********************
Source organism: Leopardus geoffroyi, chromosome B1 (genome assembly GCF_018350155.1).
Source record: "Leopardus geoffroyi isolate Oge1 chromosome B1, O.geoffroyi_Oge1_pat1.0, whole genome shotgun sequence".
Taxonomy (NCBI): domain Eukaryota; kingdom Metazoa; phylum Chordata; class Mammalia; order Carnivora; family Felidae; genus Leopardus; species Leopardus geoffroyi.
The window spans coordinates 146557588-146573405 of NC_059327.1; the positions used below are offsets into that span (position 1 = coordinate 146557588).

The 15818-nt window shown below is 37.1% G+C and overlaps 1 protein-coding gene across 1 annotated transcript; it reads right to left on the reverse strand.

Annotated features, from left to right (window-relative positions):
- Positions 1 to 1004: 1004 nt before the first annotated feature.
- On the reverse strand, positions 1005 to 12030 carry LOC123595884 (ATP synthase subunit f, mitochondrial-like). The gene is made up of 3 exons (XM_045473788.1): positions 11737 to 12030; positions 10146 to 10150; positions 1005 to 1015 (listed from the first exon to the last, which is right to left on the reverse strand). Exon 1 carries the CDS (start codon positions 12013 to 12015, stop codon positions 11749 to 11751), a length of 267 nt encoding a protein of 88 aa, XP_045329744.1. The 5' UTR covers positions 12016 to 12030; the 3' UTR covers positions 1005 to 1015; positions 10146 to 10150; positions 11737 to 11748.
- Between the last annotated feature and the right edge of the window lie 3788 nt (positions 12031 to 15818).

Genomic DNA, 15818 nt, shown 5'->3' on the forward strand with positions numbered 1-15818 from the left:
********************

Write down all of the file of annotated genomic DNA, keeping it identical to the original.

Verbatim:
Source organism: Leopardus geoffroyi, chromosome B1 (genome assembly GCF_018350155.1).
Source record: "Leopardus geoffroyi isolate Oge1 chromosome B1, O.geoffroyi_Oge1_pat1.0, whole genome shotgun sequence".
Taxonomy (NCBI): domain Eukaryota; kingdom Metazoa; phylum Chordata; class Mammalia; order Carnivora; family Felidae; genus Leopardus; species Leopardus geoffroyi.
The window spans coordinates 146557588-146573405 of NC_059327.1; the positions used below are offsets into that span (position 1 = coordinate 146557588).

The 15818-nt window shown below is 37.1% G+C and overlaps 1 protein-coding gene across 1 annotated transcript; it reads right to left on the reverse strand.

Annotated features, from left to right (window-relative positions):
- Positions 1 to 1004: 1004 nt before the first annotated feature.
- On the reverse strand, positions 1005 to 12030 carry LOC123595884 (ATP synthase subunit f, mitochondrial-like). The gene is made up of 3 exons (XM_045473788.1): positions 11737 to 12030; positions 10146 to 10150; positions 1005 to 1015 (listed from the first exon to the last, which is right to left on the reverse strand). Exon 1 carries the CDS (start codon positions 12013 to 12015, stop codon positions 11749 to 11751), a length of 267 nt encoding a protein of 88 aa, XP_045329744.1. The 5' UTR covers positions 12016 to 12030; the 3' UTR covers positions 1005 to 1015; positions 10146 to 10150; positions 11737 to 11748.
- Between the last annotated feature and the right edge of the window lie 3788 nt (positions 12031 to 15818).

Genomic DNA, 15818 nt, shown 5'->3' on the forward strand with positions numbered 1-15818 from the left: